Themes of the Year: The rise and rise of energy transition funds

This year has seen the energy transition go from being a good idea to becoming an irrefutable necessity and fund managers were quick to jump on the bandwagon.

Out of a total 25 unlisted infrastructure funds with “energy transition” in their names, 11 were either launched or closed in 2022, according to Infrastructure Investor data, and €16 billion was sought or already committed to these 11 funds. This underlines the importance of the “energy transition” phrase for marketing purposes.

As a strategy, energy transition benefits from being wonderfully inclusive. It encompasses such varied fare as state-of-the-art digital transformation, plain vanilla roof-top solar, frankly enormous offshore wind enterprises and – a 2022 favourite – hydrogen, green and otherwise.

Unsurprisingly, then, 2022 became the year of the first dedicated energy transition mega fund, courtesy of Brookfield Asset Management, which in June closed its debut Global Transition Fund on $15 billion.

The trend towards ever larger energy transition funds was clear in our Q3 fundraising report where 8 out of 21 sector-specific infrastructure funds (38.1 percent) closing in Q1-Q3 were focused on renewables. These funds received $19.4 billion, or 69.5 percent, of the sector-specific funds raised.

With 2023 expected to see the launch of Copenhagen Infrastructure Partnersfifth flagship fund, for which it’s targeting between €12 billion and €15 billion, it’s clear that energy transition mega funds will have a role to play in next year’s allocations as well.

2022’s notable energy transition funds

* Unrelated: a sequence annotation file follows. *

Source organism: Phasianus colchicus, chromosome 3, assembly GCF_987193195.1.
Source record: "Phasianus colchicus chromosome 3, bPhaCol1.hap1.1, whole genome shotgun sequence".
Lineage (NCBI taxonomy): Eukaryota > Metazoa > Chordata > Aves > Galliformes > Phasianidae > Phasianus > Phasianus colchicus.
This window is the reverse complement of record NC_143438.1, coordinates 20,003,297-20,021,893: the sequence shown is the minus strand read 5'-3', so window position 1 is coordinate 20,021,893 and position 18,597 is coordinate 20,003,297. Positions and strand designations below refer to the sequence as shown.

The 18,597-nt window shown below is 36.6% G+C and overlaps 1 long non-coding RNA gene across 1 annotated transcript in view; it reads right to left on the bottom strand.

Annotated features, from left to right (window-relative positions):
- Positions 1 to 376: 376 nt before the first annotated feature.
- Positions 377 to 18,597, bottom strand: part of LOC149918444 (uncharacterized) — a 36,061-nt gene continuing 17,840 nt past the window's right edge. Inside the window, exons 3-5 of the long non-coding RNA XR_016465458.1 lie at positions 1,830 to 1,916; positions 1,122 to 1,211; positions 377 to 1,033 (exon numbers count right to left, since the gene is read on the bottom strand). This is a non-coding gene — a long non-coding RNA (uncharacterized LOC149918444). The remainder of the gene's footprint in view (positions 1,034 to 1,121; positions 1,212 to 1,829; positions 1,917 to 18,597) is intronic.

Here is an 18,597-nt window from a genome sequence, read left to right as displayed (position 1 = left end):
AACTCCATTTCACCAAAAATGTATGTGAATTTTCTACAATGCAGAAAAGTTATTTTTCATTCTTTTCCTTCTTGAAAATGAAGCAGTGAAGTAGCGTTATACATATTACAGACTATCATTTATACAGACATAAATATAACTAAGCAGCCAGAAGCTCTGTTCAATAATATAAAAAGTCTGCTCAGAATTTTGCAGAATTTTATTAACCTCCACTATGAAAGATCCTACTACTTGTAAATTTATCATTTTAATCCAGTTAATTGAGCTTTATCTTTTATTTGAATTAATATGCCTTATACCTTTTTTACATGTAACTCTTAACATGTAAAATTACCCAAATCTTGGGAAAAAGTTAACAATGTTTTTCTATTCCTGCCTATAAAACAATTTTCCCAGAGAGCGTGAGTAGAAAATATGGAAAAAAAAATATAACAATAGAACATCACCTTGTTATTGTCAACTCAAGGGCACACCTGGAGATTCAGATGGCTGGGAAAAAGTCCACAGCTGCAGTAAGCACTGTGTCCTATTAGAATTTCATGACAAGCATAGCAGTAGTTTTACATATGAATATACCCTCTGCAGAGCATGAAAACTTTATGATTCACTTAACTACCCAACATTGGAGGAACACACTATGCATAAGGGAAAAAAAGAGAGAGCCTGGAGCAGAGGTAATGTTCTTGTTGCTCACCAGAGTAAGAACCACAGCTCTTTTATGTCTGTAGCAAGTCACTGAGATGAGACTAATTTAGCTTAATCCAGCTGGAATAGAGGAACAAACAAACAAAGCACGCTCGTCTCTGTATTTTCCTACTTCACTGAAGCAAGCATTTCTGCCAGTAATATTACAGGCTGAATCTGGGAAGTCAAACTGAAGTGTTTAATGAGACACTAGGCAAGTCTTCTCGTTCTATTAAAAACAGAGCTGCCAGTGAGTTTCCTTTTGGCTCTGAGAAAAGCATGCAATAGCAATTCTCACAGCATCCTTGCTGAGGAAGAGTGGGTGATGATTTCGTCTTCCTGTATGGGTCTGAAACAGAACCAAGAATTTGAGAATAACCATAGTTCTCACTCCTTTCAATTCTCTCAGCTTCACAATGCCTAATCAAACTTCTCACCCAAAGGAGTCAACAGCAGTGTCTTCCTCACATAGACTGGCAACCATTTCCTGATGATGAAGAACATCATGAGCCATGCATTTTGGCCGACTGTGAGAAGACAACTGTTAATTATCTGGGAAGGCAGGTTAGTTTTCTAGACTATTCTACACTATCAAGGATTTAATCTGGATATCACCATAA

In other developments this year, Blackstone raised $2 billion for its Energy Transition Partners IV fund and hopes to secure another $4 billion by mid-2023 to reach the $6 billion target. The fourth flagship fund demonstrates how the times have changed as its predecessors’ strategy included oil and gas investments, and the fund began its life without the “transition” moniker.

Copenhagen Infrastructure Partners launched an Energy Transition Fund in 2021 which closed, oversubscribed, on €3 billion in August this year. Apart from looking to invest in advanced biofuels and carbon capture, this fund will invest in another energy transition darling, namely Power to X, or PtX, technology. One of the Xs is hydrogen.

Mirova’s Energy Transition 5 fund closed in September with €1.6 billion in commitments, well above its €1 billion target, and a riskier-than-usual strategy. And in March, US-based Hull Street Energy closed its second fund, Hull Street Energy Partners II, on $1.13 billion.

Finally, the first pure-play hydrogen fund, Clean H2 Infra Fund by Hy24 – a joint venture between Ardian and FiveT Hydrogen, closed in October 2022 with €2 billion in commitments. It remains to be seen whether hydrogen as an asset class can launch further funds on its own; more likely, based on recent fund launches, investment in hydrogen will be one of several flavours in upcoming ‘energy transition’ strategies.

The funds focused on energy transition are mostly closed-end, but some are embracing open-end strategies. In total, there have been 36 new open-end infrastructure funds since 2017; of these, 11 are evergreen energy transition funds.

One such fund is the Ardian Clean Energy Evergreen Fund which launched in April targeting €1 billion. This fund also demonstrates that the move away from fossil fuels is branded in more than one way across the globe, with ‘clean energy’ preferred outside of Europe and ‘green’ funds in vogue everywhere, particularly with smaller players.

It is said in the Nordics that ‘a darling child goes by many names’. So, indeed, it seems to be with energy transition funds.